It is easy to find home chemistry experiments for sodium peroxide but not so much sodium percarbonate. Industrially sodium percarbonate is used a sodium peroxide source- it is close enough to used as a substitute for common home experiments?

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    $\begingroup$ you really need to specify what experiment you want to do. $\endgroup$ Aug 10 at 2:38
  • $\begingroup$ Sorry my addled brain thought I was writing hydrogen peroxide $\endgroup$ Aug 10 at 7:05
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    $\begingroup$ Then fix it in the question title/body, otherwise readers will take it as the valid content. (Fixing it on the author behalf is always a risk not to match what the author has in mind .). // In the current question wording, the answer is it cannot be said until the particular scenario is specified. $\endgroup$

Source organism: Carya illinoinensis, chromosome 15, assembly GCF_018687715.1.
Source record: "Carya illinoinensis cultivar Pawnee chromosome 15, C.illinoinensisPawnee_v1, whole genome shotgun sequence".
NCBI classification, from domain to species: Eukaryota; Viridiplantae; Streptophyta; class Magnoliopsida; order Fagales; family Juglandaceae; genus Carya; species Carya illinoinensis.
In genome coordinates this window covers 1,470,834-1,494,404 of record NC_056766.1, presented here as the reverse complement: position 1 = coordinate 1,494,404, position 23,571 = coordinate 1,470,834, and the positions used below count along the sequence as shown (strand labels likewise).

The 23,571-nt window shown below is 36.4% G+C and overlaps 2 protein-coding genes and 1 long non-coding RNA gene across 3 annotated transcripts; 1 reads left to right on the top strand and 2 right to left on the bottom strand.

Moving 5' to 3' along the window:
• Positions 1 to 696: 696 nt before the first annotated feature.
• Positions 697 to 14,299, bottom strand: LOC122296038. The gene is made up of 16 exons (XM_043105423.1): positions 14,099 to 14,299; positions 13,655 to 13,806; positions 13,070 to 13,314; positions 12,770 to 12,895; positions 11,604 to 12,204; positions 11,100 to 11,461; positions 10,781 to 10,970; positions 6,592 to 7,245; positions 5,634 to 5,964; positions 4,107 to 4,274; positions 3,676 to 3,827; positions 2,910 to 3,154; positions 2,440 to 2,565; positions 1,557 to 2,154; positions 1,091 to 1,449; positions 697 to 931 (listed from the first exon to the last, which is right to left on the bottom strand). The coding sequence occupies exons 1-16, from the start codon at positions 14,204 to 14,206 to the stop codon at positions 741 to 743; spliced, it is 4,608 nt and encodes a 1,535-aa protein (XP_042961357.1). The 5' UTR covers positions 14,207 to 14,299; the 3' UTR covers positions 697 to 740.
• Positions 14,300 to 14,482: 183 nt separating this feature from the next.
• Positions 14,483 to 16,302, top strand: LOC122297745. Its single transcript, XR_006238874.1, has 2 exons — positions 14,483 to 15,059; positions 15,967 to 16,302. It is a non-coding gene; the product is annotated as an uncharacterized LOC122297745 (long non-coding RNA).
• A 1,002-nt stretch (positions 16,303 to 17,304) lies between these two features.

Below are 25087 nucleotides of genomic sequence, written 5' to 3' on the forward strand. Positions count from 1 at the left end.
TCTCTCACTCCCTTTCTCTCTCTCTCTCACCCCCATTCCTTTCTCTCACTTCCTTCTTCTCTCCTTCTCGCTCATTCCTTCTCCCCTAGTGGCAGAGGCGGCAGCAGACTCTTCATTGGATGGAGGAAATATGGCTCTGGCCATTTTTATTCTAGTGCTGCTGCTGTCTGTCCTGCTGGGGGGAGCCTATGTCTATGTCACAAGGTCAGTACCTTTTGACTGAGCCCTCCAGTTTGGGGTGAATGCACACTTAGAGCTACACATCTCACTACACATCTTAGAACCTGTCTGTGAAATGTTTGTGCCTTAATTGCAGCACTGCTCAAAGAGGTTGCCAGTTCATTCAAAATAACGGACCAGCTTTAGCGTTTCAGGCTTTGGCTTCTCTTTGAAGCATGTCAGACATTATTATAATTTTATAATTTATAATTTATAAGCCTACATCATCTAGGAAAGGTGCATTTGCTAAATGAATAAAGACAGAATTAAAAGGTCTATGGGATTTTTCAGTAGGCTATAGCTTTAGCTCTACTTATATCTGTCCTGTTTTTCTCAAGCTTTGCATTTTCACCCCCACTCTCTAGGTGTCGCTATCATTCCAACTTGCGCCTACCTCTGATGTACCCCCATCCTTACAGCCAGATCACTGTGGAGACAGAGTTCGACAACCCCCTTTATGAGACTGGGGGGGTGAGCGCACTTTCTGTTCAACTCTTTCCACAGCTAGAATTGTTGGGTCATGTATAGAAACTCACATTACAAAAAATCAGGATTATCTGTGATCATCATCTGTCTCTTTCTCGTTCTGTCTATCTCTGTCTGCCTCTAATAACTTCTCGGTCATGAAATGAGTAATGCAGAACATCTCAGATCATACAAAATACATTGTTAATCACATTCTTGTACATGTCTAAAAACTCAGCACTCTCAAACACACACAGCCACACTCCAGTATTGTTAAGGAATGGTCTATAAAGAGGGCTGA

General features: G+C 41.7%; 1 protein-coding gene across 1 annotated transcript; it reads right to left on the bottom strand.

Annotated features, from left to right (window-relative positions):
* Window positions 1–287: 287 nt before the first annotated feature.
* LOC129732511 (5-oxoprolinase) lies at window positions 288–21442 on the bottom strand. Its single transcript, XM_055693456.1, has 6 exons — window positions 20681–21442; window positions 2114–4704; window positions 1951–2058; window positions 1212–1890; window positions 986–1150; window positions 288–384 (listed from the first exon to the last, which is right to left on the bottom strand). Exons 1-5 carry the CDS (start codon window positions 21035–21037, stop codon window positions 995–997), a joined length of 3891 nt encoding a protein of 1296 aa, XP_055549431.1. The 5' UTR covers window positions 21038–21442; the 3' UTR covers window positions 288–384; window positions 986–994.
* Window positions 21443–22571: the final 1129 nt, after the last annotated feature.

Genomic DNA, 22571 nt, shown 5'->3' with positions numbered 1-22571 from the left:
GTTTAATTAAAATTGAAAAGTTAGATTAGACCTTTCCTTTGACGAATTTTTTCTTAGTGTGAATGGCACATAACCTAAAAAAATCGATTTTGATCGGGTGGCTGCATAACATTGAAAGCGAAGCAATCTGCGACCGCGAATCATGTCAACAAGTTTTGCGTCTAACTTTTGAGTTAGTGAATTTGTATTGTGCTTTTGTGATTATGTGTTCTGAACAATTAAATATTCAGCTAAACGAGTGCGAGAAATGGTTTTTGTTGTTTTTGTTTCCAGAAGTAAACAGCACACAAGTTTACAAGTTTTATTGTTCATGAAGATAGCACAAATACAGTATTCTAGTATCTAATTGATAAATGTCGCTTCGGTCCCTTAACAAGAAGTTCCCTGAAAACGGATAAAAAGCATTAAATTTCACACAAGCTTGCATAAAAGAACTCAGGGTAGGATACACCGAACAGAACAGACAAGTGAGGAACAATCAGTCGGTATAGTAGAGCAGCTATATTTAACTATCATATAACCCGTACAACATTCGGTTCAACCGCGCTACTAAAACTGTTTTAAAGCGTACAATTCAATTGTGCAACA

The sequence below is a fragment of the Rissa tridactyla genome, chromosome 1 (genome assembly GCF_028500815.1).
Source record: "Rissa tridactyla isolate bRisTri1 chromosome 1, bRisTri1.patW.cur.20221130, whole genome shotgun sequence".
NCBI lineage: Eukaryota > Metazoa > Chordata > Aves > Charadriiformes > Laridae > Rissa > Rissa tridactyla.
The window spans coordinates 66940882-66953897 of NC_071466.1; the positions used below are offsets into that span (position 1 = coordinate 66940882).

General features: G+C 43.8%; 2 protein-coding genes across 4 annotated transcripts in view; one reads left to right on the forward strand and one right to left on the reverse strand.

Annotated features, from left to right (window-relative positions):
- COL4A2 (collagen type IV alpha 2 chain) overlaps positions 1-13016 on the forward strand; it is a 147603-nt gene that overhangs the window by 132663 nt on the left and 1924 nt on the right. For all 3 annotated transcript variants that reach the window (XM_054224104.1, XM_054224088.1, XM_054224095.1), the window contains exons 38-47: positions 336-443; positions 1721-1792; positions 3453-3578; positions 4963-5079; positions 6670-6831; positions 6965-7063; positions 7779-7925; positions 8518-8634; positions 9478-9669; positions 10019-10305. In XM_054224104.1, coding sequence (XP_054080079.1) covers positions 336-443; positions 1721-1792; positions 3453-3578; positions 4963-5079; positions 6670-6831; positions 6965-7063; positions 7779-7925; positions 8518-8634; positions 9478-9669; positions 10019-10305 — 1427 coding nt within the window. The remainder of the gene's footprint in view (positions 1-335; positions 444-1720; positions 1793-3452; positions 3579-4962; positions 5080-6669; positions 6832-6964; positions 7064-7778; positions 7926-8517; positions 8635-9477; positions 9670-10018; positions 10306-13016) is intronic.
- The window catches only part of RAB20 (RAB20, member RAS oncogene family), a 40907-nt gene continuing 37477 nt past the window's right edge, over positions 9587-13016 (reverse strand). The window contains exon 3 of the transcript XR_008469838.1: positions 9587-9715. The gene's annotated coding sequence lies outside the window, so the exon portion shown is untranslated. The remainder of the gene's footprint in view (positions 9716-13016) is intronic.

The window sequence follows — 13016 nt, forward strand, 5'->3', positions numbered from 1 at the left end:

– Poutnik
    Aug 10 at 8:18
  • $\begingroup$ It is not a true peroxoacid anion like persulphate or peracetate. It is a peroxohydrate, releasing free hydrogen peroxide when dissolved, or at contact with suitable solvent. $\endgroup$
    – Poutnik
    Aug 10 at 8:44

These behave fairly differently, in most cases. Look at the Safety Data Sheets, first:

$\ce{Na2O2}$ is a more powerful oxidizer, more likely to start combustion in contact with organic substances, can cause skin corrosion, and is generally not very stable.

$\ce{Na2CO3.1.5 H2O2}$ is a less powerful oxidizer, a bit more stable, less toxic orally, and is not listed as corrosive to skin (caustic), just possibly irritating.

Yes, both can be used as a source of oxygen, $\ce{O2}$, but $\ce{Na2O2}$ can react abruptly, perhaps causing a conflagrating explosion. In some use, the water and $\ce{CO2}$ that accompany evolution of oxygen from $\ce{Na2CO3.1.5 H2O2}$ might interfere with a reaction.

Caveat pharmacopolium: It is possible, if you have the chemical and engineering knowledge, to use one in place of the other in some situations... but you'd need to be specific to get any assurance.


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